Album Review: Morrissey – Swords (Universal)

Neil O'Sullivan 5 November 2009

Since the demise of The Smiths Morrissey’s solo efforts have ranged from the sublime (Vauxhall and I) to the ridiculous (Bengali in Platforms). The arch-miserablist is a master at putting out frequent compilation albums. So is Swords, Morrissey’s latest offering, another lazy collection of off-cuts or a worthy addition to the singer’s extensive back catalogue?

Swords gathers 18 b-sides from Morrissey’s last three albums, and is the latest release from his ongoing renaissance period. The grainy and uninspired cover art does not do much to raise expectations, but on the whole the consistent quality of the recent albums is matched in this collection. Some songs are brilliant. “Ganglord” and “Don’t Make Fun of Daddy’s Voice” positively burst out of the speakers. “Friday Mourning” and “Munich Air Disaster 1958” come close to the poignancy of some of The Smiths’ finest work.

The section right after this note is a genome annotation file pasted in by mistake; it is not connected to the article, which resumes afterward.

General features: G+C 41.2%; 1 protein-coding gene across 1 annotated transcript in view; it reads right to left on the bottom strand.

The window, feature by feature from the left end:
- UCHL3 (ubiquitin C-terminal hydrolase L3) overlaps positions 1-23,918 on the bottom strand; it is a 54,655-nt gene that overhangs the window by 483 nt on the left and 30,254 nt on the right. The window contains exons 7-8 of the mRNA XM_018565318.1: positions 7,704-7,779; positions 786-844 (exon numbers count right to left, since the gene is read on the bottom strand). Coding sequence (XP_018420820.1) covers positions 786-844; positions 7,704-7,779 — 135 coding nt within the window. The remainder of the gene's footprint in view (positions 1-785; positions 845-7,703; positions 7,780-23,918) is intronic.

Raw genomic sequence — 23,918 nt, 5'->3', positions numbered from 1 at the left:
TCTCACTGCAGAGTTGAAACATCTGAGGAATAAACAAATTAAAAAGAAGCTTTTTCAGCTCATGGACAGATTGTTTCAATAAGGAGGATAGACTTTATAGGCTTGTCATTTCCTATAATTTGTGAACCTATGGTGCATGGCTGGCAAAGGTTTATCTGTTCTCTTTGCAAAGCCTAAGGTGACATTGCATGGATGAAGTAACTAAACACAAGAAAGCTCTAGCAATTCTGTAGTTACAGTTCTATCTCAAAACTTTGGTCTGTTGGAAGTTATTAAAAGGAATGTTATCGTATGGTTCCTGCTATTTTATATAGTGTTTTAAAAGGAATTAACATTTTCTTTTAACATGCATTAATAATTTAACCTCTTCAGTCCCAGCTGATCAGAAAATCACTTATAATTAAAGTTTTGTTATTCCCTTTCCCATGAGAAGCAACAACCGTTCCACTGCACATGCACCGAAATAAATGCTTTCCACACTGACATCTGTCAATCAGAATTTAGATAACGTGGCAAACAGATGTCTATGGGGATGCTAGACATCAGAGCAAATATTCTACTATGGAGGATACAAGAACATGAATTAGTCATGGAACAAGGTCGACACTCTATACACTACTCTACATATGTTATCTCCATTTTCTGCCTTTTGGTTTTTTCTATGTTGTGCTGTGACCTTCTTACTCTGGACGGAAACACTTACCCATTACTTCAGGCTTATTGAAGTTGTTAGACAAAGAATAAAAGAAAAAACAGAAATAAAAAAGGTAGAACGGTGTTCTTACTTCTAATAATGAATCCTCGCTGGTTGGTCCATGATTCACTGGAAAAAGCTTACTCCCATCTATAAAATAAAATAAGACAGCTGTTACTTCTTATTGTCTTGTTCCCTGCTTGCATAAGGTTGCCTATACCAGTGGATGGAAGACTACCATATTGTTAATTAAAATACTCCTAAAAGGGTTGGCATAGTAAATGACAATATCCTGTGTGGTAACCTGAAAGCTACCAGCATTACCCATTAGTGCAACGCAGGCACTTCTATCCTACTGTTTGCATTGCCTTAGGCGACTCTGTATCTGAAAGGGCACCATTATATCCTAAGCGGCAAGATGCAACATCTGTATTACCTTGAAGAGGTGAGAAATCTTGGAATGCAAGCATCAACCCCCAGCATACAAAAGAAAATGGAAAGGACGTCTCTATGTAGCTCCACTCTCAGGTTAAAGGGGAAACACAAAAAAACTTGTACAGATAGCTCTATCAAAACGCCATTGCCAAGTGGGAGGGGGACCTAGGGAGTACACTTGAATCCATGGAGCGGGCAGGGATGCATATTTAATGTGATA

Morrissey may not be the razor sharp lyricist he once was, but he can still pen a good song, and his trademark mix of humour and melancholy is much in evidence on Swords. The surprisingly good cover of Bowie’s “Drive-In Saturday “also shows that, despite recent health problems, there’s life in man’s voice yet.

The biggest problem with Swords is that it lacks cohesion. It feels like a b-sides album. Different musical styles sit uncomfortably next to each other and weaker songs disrupt the flow of the album. Casual listeners may struggle to maintain interest over 18 tracks, but for fans, the moments of brilliance mean the album won’t disappoint.

Neil O’Sullivan